Henry's Hair opens with an emotional gut punch. The documentary starts with old camcorder footage of a woman and her infant son on a beach. Then, it flashes forward to a funeral in a candlelit church. Henry, the boy from the camcorder footage, is now 13 years old, and his mother has just died of cancer.

"Henry looks up at his dad and says he doesn't know how, he doesn't know when, but he's gonna find some way to fight cancer," says the narrator after the film fades to black.

That voice belongs to Dean McCrea, the movie's director and Henry's dad. Just four days after the death of his mother, Henry makes a commitment: He will grow out his hair as long as possible and then donate it to Locks of Love in her memory. Dean, a Portland native with decades of video production experience, created the film "to follow [his] journey."

That meaningful, yet small story grew in magnitude when McCrea was in the final stages of making the documentary. Henry's Hair went unfinished for almost 10 years, until McCrea decided to enter post-production in 2017. Shortly thereafter, he was diagnosed with terminal heart disease and given six months to live. So Portland's film community rallied around McCrea to bring the project to fruition. Videographers, editors and sound designers all offered to help McCrea, free of charge.

McCrea largely attributes their work to the relationships he built over his 32 years working in video production, directing and editing other Portland documentaries. But he was initially shocked they would help. "It's been humbling," says McCrea.

In the documentary's interviews, even Henry—an offensive lineman whose large frame hides a gentle, quiet demeanor—is skeptical of the impact his father's project will have. "I'm sure it has something to do with his grieving process," he says. "I didn't understand it at first, but in the past couple months, I've understood that it's probably his way of letting go."

The first half of the film ends with a schoolwide assembly dedicated to Henry cutting off his huge mop of red hair. Friends and family form a small crowd around him, and as the last lock of hair falls to the ground, the makeshift salon fills with applause. It's an emotional moment, and as the screen fades to black, it's easy to assume that it's the end of the story. When he initially set his footage aside in 2009, McCrea thought the same.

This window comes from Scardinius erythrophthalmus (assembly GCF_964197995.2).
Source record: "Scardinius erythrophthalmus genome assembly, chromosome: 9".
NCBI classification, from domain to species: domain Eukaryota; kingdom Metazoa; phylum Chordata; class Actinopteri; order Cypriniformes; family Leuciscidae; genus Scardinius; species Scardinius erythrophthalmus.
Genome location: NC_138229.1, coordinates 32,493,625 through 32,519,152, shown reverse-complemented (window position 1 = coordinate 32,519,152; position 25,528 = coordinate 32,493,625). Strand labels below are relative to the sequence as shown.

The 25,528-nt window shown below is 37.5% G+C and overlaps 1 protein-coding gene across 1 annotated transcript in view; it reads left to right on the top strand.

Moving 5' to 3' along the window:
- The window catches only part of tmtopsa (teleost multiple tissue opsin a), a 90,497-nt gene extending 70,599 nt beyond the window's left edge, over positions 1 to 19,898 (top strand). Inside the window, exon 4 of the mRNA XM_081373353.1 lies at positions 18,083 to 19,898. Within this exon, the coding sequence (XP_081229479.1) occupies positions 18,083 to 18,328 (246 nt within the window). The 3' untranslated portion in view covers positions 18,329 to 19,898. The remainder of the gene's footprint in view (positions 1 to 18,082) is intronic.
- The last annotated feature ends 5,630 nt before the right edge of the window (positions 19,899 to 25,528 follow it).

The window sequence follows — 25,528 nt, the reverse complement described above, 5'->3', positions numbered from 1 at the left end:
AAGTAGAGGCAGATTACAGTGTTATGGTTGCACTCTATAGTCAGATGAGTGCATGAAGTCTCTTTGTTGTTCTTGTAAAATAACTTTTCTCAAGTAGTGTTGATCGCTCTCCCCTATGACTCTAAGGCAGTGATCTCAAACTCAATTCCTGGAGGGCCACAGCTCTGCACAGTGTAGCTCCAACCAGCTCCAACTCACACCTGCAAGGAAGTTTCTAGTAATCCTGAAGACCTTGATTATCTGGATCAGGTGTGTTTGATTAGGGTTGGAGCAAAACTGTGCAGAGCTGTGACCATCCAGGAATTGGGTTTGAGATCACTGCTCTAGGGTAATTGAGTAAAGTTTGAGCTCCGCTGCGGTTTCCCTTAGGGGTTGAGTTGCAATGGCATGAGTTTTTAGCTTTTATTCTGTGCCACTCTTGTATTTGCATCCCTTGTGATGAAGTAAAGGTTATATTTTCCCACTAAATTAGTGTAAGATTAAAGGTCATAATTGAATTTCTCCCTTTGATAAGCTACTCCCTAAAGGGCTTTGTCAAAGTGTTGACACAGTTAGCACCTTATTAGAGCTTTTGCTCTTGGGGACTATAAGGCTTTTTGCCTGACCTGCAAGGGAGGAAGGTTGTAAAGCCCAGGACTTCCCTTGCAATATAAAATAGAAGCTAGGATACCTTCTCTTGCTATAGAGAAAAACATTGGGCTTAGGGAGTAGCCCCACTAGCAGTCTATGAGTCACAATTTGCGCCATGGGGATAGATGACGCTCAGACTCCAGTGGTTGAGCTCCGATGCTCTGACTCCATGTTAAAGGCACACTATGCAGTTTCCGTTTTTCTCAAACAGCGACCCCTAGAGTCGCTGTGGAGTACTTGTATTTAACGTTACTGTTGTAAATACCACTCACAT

In the wake of his prognosis, McCrea transformed the film into a documentary about Henry becoming a family of one. The film includes interviews with Henry shot just months ago. "I already know what my life will be like when my dad is gone, on a day-to-day basis," Henry says in the film. "I don't know how my emotions will be yet."

For McCrea, the work has become a valuable lifeline. "I think my being engaged with this film is helping my health," he says. "This has been the best thing I've ever done in my life. I've never been involved in something that grabbed my passion like this has."

McCrea has outlived his prognosis by three months. He attributes that both to Henry's Hair and Henry himself, who dropped out of school to help his father. "I'm fully aware of how sick I am," McCrea says in the film's final scene. "Will you miss me?" he asks Henry, and Henry nods.

"I'll miss you, too," McCrea replies. Then, the film ends with Henry sitting by himself on the beach, facing an uncertain horizon.

SEE IT: Henry's Hair is at Mission Theater, 1624 NW Glisan St., mcmenamins.com/mission-theater. 7 pm Friday, April 27. Free.